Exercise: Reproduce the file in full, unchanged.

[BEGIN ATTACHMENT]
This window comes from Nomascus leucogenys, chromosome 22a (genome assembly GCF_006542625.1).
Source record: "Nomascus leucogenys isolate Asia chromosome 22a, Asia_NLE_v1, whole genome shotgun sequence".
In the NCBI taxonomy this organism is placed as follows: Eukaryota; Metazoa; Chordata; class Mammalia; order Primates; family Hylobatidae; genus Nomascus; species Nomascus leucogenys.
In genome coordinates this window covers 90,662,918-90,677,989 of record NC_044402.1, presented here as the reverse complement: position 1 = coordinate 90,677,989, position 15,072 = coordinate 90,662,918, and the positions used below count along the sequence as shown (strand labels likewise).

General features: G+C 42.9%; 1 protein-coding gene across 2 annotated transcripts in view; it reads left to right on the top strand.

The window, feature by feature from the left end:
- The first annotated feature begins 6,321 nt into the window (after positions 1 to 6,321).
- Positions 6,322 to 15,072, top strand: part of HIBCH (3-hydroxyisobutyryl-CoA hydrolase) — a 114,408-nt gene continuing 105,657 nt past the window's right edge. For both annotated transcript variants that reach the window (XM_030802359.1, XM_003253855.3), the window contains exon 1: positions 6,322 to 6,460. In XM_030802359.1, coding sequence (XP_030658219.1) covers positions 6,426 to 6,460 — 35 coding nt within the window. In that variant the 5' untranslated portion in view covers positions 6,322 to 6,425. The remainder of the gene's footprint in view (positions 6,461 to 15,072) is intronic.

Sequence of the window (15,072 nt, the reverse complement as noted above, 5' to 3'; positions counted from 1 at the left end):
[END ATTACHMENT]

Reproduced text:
This window comes from Nomascus leucogenys, chromosome 22a (genome assembly GCF_006542625.1).
Source record: "Nomascus leucogenys isolate Asia chromosome 22a, Asia_NLE_v1, whole genome shotgun sequence".
In the NCBI taxonomy this organism is placed as follows: Eukaryota; Metazoa; Chordata; class Mammalia; order Primates; family Hylobatidae; genus Nomascus; species Nomascus leucogenys.
In genome coordinates this window covers 90,662,918-90,677,989 of record NC_044402.1, presented here as the reverse complement: position 1 = coordinate 90,677,989, position 15,072 = coordinate 90,662,918, and the positions used below count along the sequence as shown (strand labels likewise).

General features: G+C 42.9%; 1 protein-coding gene across 2 annotated transcripts in view; it reads left to right on the top strand.

The window, feature by feature from the left end:
- The first annotated feature begins 6,321 nt into the window (after positions 1 to 6,321).
- Positions 6,322 to 15,072, top strand: part of HIBCH (3-hydroxyisobutyryl-CoA hydrolase) — a 114,408-nt gene continuing 105,657 nt past the window's right edge. For both annotated transcript variants that reach the window (XM_030802359.1, XM_003253855.3), the window contains exon 1: positions 6,322 to 6,460. In XM_030802359.1, coding sequence (XP_030658219.1) covers positions 6,426 to 6,460 — 35 coding nt within the window. In that variant the 5' untranslated portion in view covers positions 6,322 to 6,425. The remainder of the gene's footprint in view (positions 6,461 to 15,072) is intronic.

Sequence of the window (15,072 nt, the reverse complement as noted above, 5' to 3'; positions counted from 1 at the left end):